The COVID-19 pandemic has presented the United States with a set of unique public health and economic challenges. Economically, the crisis has negatively affected businesses, the labor market, and households. In this set of 10 facts, Wendy Edelberg, Kristen Broady, Lauren Bauer, and Jimmy O’Donnell assess the extent of these economic damages and provide an overview of existing policy interventions.
The COVID-19 pandemic poses an existential threat to small businesses, with more than 400,000 lost since the crisis began. Many small businesses are financially fragile and not equipped to weather a prolonged period of substantially reduced revenues. In this proposal, Steven Hamilton of The George Washington University calls for a significant expansion of refundable tax credits to help support small businesses through this crisis.
In this blog post, Lauren Bauer, Abigail Pitts, Krista Ruffini, and Diane Whitmore Schanzenbach find that Pandemic EBT reduced food hardship experienced by low-income families with children and lifted at least 2.7-3.9 million children out of hunger.
Slowdowns in the economy are inevitable. While it may be tempting to rely on Federal Reserve policy as a lone response to recessions, this would be a mistake; we know that fiscal stimulus is effective. Rather than wait for a crisis to strike before designing discretionary fiscal policy, we would be better served by preparing in advance. Enacting evidence-based automatic stabilizer proposals before the next recession will help the next recovery start faster, make job creation stronger, and restore confidence to businesses and households.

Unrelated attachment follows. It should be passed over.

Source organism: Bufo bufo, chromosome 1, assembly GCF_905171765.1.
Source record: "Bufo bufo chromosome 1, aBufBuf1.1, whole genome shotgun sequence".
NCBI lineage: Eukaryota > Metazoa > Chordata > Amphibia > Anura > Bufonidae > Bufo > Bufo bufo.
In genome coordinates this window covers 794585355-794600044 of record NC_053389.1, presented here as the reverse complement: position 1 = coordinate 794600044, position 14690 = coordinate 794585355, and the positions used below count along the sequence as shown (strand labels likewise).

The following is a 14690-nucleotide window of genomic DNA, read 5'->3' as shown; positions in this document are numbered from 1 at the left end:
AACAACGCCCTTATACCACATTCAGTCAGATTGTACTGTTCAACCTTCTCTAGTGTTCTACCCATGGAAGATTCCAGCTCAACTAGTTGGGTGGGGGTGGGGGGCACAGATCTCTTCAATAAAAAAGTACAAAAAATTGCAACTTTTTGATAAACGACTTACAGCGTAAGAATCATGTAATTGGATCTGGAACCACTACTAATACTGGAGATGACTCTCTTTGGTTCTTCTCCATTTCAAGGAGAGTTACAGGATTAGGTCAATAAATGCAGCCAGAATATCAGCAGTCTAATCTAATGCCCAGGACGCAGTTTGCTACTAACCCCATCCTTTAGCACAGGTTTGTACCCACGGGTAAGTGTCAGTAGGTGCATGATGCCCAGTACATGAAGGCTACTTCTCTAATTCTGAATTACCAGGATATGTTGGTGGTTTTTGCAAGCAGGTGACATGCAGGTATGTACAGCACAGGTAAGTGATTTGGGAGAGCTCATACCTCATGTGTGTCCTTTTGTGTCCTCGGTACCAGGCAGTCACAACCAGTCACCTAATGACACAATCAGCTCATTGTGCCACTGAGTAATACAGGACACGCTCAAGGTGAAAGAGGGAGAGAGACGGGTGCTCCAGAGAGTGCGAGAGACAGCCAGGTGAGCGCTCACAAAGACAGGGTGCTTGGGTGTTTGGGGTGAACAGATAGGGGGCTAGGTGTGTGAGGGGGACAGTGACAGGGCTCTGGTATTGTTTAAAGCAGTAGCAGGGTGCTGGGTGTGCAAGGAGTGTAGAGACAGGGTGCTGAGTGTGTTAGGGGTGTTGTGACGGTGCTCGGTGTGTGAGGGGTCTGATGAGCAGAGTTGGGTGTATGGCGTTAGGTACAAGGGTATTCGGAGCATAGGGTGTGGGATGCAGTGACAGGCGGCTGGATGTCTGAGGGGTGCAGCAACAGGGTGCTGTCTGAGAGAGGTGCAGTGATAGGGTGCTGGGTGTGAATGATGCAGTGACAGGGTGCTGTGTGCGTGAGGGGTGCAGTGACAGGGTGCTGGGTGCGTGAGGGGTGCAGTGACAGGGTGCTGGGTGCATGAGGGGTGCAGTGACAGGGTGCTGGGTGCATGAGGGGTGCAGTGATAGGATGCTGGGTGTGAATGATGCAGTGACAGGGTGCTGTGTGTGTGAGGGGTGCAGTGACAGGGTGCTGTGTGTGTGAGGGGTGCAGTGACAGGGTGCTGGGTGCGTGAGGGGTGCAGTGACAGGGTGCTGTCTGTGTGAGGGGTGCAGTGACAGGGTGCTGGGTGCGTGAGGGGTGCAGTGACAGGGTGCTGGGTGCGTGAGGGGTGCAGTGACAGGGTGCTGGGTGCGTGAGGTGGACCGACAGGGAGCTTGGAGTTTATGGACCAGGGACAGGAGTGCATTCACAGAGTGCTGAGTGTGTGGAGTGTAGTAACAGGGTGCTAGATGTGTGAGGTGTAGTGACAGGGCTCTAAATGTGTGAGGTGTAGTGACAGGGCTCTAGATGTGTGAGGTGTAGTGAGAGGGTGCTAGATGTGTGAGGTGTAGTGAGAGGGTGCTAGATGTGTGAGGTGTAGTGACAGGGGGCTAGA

Consumer spending, which makes up about 70 percent of aggregate expenditures in the economy, slows sharply during recessions. This slowdown can exacerbate employment losses and reduced production, making a recession even worse. Claudia Sahm proposes automatic direct payments to individuals to support consumer spending when the national unemployment rate rapidly rises.
The Supplemental Nutrition Assistance Program (SNAP) is both an effective antipoverty program and a natural automatic stabilizer, expanding when the economy is weak and contracting when it is strong. Hilary Hoynes of the University of California, Berkeley and Diane Whitmore Schanzenbach of Northwestern University present reforms to strengthen SNAP’s countercyclical effects.